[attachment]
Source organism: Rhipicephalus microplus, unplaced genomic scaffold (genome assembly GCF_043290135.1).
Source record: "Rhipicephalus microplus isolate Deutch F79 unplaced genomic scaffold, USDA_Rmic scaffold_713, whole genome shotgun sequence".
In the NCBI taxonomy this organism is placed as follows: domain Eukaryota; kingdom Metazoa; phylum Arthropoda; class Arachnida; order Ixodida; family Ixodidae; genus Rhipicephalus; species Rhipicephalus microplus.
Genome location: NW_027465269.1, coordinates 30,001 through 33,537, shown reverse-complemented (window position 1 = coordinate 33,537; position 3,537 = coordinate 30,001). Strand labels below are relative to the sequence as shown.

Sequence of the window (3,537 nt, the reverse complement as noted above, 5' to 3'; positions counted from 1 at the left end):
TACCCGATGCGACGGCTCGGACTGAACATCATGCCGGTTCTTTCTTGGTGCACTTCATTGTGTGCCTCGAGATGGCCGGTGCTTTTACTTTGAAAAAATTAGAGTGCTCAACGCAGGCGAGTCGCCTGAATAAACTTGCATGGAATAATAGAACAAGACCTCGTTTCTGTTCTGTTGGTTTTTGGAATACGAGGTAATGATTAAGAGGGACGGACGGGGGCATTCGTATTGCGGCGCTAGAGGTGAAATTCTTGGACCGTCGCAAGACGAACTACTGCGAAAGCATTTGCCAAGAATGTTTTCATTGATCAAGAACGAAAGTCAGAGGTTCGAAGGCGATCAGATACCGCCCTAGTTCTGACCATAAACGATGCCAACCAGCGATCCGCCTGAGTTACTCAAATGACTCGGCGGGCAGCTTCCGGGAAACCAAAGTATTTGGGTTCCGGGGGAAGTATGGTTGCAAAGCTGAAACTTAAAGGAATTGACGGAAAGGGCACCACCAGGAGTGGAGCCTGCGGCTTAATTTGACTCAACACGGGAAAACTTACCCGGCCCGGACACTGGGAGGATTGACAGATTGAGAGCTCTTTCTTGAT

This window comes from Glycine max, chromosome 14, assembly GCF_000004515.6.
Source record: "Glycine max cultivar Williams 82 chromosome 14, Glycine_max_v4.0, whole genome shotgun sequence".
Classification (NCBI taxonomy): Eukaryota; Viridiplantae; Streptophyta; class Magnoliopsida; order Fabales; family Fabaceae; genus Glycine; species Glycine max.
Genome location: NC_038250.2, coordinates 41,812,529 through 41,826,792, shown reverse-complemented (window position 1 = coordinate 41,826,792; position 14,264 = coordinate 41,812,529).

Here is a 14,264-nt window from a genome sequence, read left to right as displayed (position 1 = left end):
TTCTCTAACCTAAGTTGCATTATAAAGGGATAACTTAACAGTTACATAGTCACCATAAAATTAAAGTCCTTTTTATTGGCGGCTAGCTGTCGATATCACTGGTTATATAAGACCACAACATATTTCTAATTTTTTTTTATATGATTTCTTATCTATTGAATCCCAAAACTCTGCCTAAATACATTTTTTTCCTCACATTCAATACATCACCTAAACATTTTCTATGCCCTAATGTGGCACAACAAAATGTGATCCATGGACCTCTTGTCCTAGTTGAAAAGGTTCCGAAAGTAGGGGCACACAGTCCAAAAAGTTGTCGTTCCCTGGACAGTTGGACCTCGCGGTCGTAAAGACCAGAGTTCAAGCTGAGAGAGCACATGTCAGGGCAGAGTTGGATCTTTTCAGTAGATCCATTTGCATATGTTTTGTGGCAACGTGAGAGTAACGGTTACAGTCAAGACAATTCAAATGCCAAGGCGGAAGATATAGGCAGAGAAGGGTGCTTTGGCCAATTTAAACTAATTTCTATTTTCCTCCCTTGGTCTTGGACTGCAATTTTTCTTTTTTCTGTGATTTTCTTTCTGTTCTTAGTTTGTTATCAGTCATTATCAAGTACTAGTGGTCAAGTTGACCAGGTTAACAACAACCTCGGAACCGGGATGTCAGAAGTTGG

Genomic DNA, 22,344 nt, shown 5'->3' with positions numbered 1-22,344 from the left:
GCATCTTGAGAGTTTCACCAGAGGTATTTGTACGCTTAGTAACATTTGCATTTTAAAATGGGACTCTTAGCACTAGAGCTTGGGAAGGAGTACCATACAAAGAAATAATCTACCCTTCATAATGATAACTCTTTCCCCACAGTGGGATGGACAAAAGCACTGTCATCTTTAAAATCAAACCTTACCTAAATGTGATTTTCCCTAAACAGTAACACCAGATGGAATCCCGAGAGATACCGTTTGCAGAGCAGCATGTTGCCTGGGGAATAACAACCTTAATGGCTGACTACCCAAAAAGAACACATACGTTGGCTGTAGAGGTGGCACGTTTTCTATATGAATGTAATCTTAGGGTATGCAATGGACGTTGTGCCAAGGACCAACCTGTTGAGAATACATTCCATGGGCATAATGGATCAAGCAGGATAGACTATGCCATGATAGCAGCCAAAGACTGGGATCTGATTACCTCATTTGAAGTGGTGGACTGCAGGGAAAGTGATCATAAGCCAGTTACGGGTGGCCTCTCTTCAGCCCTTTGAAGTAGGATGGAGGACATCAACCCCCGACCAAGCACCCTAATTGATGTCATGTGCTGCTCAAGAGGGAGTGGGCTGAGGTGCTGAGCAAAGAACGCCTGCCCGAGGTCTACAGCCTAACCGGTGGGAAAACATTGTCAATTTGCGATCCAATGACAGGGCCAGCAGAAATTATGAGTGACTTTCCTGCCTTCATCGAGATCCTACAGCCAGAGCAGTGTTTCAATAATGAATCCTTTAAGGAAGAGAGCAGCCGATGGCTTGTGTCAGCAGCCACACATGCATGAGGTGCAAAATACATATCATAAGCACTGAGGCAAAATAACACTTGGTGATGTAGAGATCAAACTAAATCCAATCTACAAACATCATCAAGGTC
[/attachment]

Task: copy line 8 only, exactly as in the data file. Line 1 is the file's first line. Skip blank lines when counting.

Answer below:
Source record: "Glycine max cultivar Williams 82 chromosome 14, Glycine_max_v4.0, whole genome shotgun sequence".